Florida Sens. Marco Rubio and Bill Nelson urged Congress to approve additional funds for disaster relief as Hurricane Irma threatens Miami, a bipartisan ritual for politicians with constituents facing hardship from a major storm.
But in 2013, Rubio was one of 36 Republican senators who voted against a Hurricane Sandy relief bill for New Jersey and New York, and now his South Florida colleagues hope he has learned a lesson.
“You can be a fiscal conservative until it hits you and your community and then you have a different point of view,” said Republican Rep. Ileana Ros-Lehtinen.
Rubio in 2013 argued that the $60 billion bill for Sandy relief, which passed after months of delays, was filled with unnecessary spending.
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“The Hurricane Sandy supplemental bill goes far beyond emergency relief to impacted victims and communities, which is why I voted no on final passage,” Rubio said in a 2012 statement. “The current spending bill goes far beyond emergency relief and all efforts to strip the bill of unrelated pork are being blocked.”
He was the only member of Congress who represented Miami-Dade County to vote against the bill. Nelson, Republican Reps. Ros-Lehtinen and Mario Diaz-Balart, former Democratic Rep. Joe Garcia and Democratic Reps. Debbie Wasserman Schultz and Frederica Wilson all voted in favor of the Sandy bill, which passed after a minority of Republicans joined Democrats.
Miami Republican Rep. Carlos Curbelo, who came to Congress after the Sandy vote, described the decision by some Republicans to vote against Sandy relief as “horrible.”
“I’m sure a lot of them are regretting it today,” Curbelo said of the Sandy vote. “My message is, you could be next. When a significant number of Americans are suffering due to a natural disaster, we need to come together as a country and we’re really worried about spending around here, we should look at our entitlement programs, not refuse to help people who are homeless and lacking food.”
On Wednesday, Rubio and Nelson issued a joint letter to Senate Majority Leader Mitch McConnell, urging Congress to include additional funds for Irma relief in the spending package that lawmakers are preparing to help Texas recover from Harvey.
“As Floridians are preparing for one of the worst storms on record, they need to know that the federal government is both ready and willing to direct the necessary resources needed to help them in the recovery process,” Rubio and Nelson wrote. “As such, we strongly urge you to include additional funding in the Hurricane Harvey aid package to account for the additional costs FEMA will likely incur responding to Hurricane Irma.”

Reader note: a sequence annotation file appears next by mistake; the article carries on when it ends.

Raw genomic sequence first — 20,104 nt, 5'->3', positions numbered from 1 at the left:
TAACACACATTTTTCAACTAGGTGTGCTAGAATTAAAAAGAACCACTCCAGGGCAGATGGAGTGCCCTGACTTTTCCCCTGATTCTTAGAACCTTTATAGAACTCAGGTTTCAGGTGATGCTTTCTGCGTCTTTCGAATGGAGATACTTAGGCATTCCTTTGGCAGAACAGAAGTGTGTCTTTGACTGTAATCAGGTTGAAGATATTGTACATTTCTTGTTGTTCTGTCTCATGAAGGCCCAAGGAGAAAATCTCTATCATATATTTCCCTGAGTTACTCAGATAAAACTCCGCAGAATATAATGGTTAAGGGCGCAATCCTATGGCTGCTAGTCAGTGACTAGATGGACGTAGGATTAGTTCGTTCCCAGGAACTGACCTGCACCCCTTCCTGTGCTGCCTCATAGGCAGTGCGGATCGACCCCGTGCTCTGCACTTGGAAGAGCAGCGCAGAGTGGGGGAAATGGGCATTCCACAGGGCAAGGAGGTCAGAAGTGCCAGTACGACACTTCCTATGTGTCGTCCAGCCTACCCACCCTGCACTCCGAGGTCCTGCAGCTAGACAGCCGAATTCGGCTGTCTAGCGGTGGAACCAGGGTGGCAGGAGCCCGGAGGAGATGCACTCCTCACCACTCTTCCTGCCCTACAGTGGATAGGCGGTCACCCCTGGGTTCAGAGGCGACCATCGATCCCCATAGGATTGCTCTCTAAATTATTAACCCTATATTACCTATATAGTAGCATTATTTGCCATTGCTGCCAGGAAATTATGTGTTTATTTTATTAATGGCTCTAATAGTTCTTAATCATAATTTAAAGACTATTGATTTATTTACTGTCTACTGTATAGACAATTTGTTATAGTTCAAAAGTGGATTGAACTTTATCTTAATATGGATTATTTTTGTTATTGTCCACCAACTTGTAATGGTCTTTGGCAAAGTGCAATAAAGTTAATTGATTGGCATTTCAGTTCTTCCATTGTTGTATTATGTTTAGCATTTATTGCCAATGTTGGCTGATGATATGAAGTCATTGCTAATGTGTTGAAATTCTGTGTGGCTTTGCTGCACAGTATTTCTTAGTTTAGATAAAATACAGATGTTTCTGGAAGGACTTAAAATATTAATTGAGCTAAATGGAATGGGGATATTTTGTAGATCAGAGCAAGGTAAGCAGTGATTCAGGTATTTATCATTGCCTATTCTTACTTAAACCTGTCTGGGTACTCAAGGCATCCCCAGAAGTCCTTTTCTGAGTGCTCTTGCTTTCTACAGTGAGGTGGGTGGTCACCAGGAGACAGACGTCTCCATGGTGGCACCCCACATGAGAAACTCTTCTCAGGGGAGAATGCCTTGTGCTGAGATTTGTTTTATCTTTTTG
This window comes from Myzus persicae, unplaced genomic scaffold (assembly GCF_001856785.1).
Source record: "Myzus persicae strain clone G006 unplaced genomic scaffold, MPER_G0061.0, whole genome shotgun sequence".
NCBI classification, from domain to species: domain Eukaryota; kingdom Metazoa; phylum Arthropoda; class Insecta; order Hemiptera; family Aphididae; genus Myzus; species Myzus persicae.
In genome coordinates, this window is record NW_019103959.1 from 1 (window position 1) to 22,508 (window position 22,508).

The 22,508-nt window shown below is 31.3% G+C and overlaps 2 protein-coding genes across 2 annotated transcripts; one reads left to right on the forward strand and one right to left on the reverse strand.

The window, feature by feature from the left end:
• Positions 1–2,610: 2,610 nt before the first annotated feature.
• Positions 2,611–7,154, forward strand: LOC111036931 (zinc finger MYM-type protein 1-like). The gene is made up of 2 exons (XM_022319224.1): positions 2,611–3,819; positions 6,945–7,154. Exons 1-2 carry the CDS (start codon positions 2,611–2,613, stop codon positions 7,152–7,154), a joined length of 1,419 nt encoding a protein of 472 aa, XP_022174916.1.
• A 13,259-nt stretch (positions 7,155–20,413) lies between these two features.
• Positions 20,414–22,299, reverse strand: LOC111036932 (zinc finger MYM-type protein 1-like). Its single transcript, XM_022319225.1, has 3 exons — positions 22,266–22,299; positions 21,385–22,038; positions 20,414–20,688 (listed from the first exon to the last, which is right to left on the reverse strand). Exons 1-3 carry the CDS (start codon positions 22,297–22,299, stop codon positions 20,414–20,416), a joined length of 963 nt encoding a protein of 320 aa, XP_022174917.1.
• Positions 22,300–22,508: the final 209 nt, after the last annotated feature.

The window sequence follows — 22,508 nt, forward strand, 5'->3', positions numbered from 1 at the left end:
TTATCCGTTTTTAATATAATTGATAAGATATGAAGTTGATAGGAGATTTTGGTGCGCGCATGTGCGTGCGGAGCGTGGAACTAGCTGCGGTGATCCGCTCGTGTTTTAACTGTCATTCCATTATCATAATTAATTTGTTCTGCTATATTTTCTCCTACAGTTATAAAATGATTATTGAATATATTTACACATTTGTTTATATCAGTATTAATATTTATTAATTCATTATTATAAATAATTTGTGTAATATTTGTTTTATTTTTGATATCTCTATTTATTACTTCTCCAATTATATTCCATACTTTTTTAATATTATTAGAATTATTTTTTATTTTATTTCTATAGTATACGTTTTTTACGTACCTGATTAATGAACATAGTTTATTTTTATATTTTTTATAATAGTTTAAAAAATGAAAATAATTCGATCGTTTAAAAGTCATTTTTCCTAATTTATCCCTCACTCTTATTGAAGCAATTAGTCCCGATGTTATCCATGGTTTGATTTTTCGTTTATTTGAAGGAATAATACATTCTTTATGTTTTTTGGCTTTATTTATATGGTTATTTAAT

Rubio isn’t the only Republican to vote against the Sandy bill who is now asking for hurricane relief.
After Harvey made landfall in Texas, Sens. Ted Cruz and John Cornyn also made the pitch for federal disaster funds despite voting against the Sandy bill.
“Two-thirds of the bill had nothing to do with Sandy,” Cruz said. “And what I said then and still believe now is it's not right for politicians to exploit a disaster and people who are hurting, for them to pay for their own political wishlist.”
But PolitiFact rated Cruz’s argument that two-thirds of the bill had nothing to do with Sandy as “mostly false.” Billions of dollars did go toward long-term reconstruction and prevention costs in addition to immediate aid, and the bulk of the $60 billion went to places hardest hit by Sandy.
“It is very interesting to have seen the Texas delegation come around on disaster relief when Harvey hit them in Texas and yet they held up Sandy funding for the New York, New Jersey, Northeast area for almost 90 days,” Ros-Lehtinen said.
New Jersey Democratic Rep. Frank Pallone, who represents a stretch of coastal New Jersey directly affected by Sandy, said he hopes Republicans such as Rubio have “learned their lesson.”
“It does annoy me that when the time came for us to get the funding, many of them were opposed to it,” Pallone said, adding that Republican opposition delayed the bill for weeks.
And on Wednesday, Nelson and Rubio argued that Congress doesn’t have weeks to sort out a relief bill if Irma hits Florida.
“As of right now, FEMA is scheduled to run out of money by Friday, Sept. 8, just two days before Hurricane Irma is expected to hit Florida,” Rubio and Nelson said. “Unfortunately, the current disaster relief package Congress is considering for Hurricane Harvey doesn’t account for the additional costs FEMA will likely incur as a result of Hurricane Irma. In fact, according to FEMA, even with the Harvey supplemental aid package, FEMA is likely to run out of funds before the end of September.”
Democrats and Republicans from South Florida say they don’t intend to hold up any relief bill for Harvey or Irma.
“I won’t hold it against any member that made a poor choice when it was another community, but it’s a lesson,” Wasserman Schultz said. “Today, it’s not your community, but tomorrow it might be. We all have to be empathetic and prepared to have each others back when disaster strikes.”